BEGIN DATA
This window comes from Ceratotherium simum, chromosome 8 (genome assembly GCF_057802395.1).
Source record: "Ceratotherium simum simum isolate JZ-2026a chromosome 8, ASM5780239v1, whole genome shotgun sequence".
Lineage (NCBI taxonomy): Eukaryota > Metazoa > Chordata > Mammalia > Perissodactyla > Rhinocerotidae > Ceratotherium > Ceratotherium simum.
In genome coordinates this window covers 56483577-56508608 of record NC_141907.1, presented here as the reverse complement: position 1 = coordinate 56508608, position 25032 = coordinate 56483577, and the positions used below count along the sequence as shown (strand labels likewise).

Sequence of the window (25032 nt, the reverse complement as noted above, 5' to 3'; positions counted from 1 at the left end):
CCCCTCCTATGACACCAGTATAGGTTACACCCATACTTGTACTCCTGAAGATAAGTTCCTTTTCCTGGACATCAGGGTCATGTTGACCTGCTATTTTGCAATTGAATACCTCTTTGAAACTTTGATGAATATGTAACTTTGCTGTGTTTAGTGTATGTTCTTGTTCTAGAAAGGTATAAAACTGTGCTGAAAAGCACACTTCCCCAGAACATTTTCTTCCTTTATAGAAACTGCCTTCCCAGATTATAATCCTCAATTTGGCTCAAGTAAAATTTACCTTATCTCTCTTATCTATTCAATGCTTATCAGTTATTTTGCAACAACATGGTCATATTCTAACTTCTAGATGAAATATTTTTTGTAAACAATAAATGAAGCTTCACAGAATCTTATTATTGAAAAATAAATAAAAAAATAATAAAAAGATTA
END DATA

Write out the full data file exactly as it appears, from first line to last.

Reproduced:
This window comes from Ceratotherium simum, chromosome 8 (genome assembly GCF_057802395.1).
Source record: "Ceratotherium simum simum isolate JZ-2026a chromosome 8, ASM5780239v1, whole genome shotgun sequence".
Lineage (NCBI taxonomy): Eukaryota > Metazoa > Chordata > Mammalia > Perissodactyla > Rhinocerotidae > Ceratotherium > Ceratotherium simum.
In genome coordinates this window covers 56483577-56508608 of record NC_141907.1, presented here as the reverse complement: position 1 = coordinate 56508608, position 25032 = coordinate 56483577, and the positions used below count along the sequence as shown (strand labels likewise).

Sequence of the window (25032 nt, the reverse complement as noted above, 5' to 3'; positions counted from 1 at the left end):
CCCCTCCTATGACACCAGTATAGGTTACACCCATACTTGTACTCCTGAAGATAAGTTCCTTTTCCTGGACATCAGGGTCATGTTGACCTGCTATTTTGCAATTGAATACCTCTTTGAAACTTTGATGAATATGTAACTTTGCTGTGTTTAGTGTATGTTCTTGTTCTAGAAAGGTATAAAACTGTGCTGAAAAGCACACTTCCCCAGAACATTTTCTTCCTTTATAGAAACTGCCTTCCCAGATTATAATCCTCAATTTGGCTCAAGTAAAATTTACCTTATCTCTCTTATCTATTCAATGCTTATCAGTTATTTTGCAACAACATGGTCATATTCTAACTTCTAGATGAAATATTTTTTGTAAACAATAAATGAAGCTTCACAGAATCTTATTATTGAAAAATAAATAAAAAAATAATAAAAAGATTA